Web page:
On July 27 Wellesley Institute and CAMH hosted a conversation about working together to foster mental health and well-being in the city toward designing a city where all Torontonians can thrive.
Our guest speaker was Dr. Gary Belkin from ThriveNYC, an initiative that led the way for a bigger conversation about mental health as a public health service in New York City.
ThriveNYC is a roadmap designed to begin changing the way people think about mental health and the way city government and its many partners deliver services. With 54 initiatives backed by an $850 million investment over four years, it is the most comprehensive mental health plan of any city or state in the U.S.
In the first year, nearly 80% of the 54 initiatives under the umbrella of ThriveNYC are up and running and serving New Yorkers. The initiatives are organized into six core principles that ThriveNYC seeks to advance, which include: change the culture, act early, close treatment gaps, partner with communities, use data better, and strengthen government’s ability to lead.
About Dr. Gary Belkin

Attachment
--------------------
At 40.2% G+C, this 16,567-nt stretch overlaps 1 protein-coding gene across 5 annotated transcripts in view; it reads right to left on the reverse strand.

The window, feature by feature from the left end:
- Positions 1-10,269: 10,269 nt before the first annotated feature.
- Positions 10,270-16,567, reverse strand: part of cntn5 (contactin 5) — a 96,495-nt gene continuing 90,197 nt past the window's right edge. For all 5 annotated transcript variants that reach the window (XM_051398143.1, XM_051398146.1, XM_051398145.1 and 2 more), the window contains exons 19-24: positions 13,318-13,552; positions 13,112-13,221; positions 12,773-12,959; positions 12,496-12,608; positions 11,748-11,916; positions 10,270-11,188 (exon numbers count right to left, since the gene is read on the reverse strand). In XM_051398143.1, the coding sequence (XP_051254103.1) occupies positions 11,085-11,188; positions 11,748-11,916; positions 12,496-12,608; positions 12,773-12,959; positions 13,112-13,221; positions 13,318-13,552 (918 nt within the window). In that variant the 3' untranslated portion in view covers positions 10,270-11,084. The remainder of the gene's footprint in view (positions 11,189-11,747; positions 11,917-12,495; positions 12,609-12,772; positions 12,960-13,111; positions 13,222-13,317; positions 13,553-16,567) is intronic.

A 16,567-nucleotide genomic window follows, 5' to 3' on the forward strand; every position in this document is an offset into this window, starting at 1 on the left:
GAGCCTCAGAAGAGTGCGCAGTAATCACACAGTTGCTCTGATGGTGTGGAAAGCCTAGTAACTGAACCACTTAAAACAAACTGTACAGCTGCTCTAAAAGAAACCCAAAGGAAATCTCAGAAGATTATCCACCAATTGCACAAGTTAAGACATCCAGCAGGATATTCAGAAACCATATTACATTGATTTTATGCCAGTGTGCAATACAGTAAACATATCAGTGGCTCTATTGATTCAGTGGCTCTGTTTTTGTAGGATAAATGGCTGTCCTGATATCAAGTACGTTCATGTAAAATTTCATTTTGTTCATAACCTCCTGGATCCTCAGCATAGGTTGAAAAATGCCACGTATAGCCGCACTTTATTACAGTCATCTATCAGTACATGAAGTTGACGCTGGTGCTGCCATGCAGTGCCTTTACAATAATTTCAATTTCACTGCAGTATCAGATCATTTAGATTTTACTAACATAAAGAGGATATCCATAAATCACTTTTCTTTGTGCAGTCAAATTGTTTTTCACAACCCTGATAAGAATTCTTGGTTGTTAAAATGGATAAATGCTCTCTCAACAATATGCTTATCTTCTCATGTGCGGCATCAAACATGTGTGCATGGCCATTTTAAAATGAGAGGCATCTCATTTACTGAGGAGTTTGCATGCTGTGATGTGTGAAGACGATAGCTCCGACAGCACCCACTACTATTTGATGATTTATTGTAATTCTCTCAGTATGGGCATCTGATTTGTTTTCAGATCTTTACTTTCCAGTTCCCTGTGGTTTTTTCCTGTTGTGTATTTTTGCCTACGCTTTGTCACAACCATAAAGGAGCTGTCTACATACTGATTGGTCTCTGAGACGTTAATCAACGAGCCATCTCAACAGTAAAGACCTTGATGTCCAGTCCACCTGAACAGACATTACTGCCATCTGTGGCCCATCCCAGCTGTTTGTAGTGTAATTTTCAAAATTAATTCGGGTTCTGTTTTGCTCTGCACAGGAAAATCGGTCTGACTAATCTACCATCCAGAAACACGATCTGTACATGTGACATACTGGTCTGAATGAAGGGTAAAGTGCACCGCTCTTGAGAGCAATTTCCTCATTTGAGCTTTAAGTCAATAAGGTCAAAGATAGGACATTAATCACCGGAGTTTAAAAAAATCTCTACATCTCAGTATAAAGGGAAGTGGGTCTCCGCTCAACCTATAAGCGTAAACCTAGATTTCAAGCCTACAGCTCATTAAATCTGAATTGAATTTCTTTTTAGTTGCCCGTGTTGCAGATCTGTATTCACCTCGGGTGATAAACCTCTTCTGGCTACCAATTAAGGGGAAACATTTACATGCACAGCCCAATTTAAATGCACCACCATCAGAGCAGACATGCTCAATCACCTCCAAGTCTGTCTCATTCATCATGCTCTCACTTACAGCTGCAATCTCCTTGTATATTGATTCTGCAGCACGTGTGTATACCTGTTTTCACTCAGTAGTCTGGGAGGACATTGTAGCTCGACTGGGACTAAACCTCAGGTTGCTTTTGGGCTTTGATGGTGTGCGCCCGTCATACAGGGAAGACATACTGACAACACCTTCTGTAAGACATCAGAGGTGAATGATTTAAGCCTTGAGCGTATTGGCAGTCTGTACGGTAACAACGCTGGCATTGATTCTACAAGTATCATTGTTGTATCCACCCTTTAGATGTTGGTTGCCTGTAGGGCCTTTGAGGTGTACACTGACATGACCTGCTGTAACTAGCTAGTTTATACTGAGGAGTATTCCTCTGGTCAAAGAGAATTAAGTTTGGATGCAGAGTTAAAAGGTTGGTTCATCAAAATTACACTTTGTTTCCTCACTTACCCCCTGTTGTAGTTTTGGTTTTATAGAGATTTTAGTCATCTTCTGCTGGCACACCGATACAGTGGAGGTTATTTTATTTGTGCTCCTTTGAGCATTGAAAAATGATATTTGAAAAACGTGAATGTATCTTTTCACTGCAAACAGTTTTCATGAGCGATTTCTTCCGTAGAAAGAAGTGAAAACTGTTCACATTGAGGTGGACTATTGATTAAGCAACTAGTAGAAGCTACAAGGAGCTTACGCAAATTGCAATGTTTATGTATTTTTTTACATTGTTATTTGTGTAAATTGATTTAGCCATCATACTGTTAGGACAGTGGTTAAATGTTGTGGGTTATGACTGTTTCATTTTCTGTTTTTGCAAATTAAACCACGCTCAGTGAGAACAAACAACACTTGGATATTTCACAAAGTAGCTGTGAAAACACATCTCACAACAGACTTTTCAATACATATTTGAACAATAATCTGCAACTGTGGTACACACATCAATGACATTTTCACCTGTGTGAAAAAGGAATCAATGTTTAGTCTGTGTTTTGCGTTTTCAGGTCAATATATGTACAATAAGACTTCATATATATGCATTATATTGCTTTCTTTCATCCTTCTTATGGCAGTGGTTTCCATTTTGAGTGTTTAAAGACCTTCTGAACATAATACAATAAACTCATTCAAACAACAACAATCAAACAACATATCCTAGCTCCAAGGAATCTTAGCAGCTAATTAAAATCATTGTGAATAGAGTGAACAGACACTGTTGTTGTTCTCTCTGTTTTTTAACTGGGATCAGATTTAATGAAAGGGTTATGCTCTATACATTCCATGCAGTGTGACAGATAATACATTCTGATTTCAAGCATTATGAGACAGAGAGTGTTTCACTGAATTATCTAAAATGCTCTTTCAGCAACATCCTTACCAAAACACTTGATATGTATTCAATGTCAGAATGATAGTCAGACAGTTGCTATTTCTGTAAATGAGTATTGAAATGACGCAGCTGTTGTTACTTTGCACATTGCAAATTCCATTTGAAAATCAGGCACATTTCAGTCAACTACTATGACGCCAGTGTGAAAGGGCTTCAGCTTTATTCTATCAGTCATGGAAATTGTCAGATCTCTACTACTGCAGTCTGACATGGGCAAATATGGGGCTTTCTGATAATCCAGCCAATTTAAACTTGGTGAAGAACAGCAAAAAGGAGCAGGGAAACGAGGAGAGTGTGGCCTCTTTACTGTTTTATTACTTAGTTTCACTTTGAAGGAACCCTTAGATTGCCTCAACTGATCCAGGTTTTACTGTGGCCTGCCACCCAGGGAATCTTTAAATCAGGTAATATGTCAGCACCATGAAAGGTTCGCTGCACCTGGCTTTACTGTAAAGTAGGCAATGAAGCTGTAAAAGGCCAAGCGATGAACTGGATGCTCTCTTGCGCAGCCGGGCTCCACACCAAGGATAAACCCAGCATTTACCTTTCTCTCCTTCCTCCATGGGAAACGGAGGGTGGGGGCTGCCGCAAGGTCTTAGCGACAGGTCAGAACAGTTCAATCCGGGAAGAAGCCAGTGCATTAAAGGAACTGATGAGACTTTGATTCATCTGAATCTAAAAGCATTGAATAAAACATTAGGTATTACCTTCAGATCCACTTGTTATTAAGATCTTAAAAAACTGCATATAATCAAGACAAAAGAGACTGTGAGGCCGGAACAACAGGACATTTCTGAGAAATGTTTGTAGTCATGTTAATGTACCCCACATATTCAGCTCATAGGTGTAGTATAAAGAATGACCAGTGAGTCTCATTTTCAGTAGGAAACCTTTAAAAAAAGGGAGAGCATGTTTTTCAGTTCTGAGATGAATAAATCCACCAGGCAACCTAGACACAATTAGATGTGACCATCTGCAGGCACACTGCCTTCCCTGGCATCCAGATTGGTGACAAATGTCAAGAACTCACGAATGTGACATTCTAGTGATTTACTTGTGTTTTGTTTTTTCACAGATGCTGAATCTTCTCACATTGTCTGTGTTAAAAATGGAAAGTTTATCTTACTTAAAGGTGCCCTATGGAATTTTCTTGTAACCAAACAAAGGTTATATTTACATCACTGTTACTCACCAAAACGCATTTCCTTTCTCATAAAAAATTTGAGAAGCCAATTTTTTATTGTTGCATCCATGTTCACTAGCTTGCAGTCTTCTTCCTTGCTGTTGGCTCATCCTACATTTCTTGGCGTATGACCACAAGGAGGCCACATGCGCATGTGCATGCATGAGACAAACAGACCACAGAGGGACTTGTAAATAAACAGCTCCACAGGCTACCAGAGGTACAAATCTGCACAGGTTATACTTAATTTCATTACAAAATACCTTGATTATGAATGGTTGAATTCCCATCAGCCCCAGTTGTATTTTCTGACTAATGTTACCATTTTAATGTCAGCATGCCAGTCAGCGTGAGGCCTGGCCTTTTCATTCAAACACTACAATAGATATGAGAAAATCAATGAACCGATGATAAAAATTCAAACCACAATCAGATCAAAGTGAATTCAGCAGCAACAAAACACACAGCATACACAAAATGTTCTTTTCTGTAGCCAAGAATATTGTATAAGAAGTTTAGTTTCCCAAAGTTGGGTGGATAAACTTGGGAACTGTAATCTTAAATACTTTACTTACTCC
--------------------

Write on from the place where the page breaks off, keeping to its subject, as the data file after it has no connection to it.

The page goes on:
Dr. Belkin is the Executive Deputy Commissioner of Mental Hygiene in the New York City Department of Health and Mental Hygiene. The Division of Mental Hygiene was instrumental in creating the framework for ThriveNYC and changing the conversation about mental health as a public health necessity. Before DOHMH, Dr. Belkin was the Medical Director for Behavioral Health in the Health and Hospitals Corporation of the City of New York, which operates 11 public hospitals in New York City. Dr. Belkin has served as Chief of Psychiatry at Bellevue Hospital and has led large delivery systems and policy development in urban health settings through advancing innovative approaches to public mental health. He was Associate Professor in the Department of Psychiatry at New York University School of Medicine, and founding Director of the NYU Program in Global Mental Health, which was developed to advance innovative implementation and policy approaches to scale and improve population mental health strategies.